PURPOSE: To use eye tracking to investigate age differences in real-time lexical processing in quiet and in noise in light of the fact that older adults find it more difficult than younger adults to understand conversations in noisy situations. METHOD: Twenty-four younger and 24 older adults followed spoken instructions referring to depicted objects, for example, "Look at the candle." Eye movements captured listeners' ability to differentiate the target noun (candle) from a similar-sounding phonological competitor (e.g., candy or sandal). Manipulations included the presence/absence of noise, the type of phonological overlap in target-competitor pairs, and the number of syllables. RESULTS: Having controlled for age-related differences in word recognition accuracy (by tailoring noise levels), similar online processing profiles were found for younger and older adults when targets were discriminated from competitors that shared onset sounds. Age-related differences were found when target words were differentiated from rhyming competitors and were more extensive in noise. CONCLUSIONS: Real-time spoken word recognition processes appear similar for younger and older adults in most conditions; however, age-related differences may be found in the discrimination of rhyming words (especially in noise), even when there are no age differences in word recognition accuracy. These results highlight the utility of eye movement methodologies for studying speech processing across the life span.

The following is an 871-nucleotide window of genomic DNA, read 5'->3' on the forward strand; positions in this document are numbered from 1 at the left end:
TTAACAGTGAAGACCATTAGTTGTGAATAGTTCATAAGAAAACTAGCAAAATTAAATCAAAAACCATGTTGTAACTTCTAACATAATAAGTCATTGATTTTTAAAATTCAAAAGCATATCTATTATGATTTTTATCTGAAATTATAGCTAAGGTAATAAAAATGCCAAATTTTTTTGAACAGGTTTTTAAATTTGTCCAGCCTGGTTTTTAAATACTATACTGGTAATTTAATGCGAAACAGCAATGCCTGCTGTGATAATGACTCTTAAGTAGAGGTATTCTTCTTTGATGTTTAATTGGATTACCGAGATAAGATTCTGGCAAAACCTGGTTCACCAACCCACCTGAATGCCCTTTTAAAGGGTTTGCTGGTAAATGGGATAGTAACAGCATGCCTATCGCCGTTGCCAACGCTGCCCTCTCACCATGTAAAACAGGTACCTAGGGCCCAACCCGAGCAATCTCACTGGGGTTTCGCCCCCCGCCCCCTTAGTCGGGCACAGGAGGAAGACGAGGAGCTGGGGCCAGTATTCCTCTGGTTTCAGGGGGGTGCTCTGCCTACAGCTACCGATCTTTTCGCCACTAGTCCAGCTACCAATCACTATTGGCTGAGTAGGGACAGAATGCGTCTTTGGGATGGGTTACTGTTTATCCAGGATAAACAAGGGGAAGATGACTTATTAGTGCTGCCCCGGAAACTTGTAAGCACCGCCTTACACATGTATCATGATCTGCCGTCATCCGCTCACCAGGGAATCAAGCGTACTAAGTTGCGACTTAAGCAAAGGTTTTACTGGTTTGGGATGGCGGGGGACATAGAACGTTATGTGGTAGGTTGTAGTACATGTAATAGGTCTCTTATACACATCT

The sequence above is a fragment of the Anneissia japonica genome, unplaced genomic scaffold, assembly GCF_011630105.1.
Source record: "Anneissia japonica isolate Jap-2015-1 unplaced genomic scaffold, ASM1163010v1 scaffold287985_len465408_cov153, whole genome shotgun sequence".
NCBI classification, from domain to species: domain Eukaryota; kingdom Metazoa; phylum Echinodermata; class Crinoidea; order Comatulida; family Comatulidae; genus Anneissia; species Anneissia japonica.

Rachel J Bennetts; Joseph A Mole; Sarah Bate
In: Cognitive Neuropsychology, vol. 34, no. 6, pp. 357–376, 2017.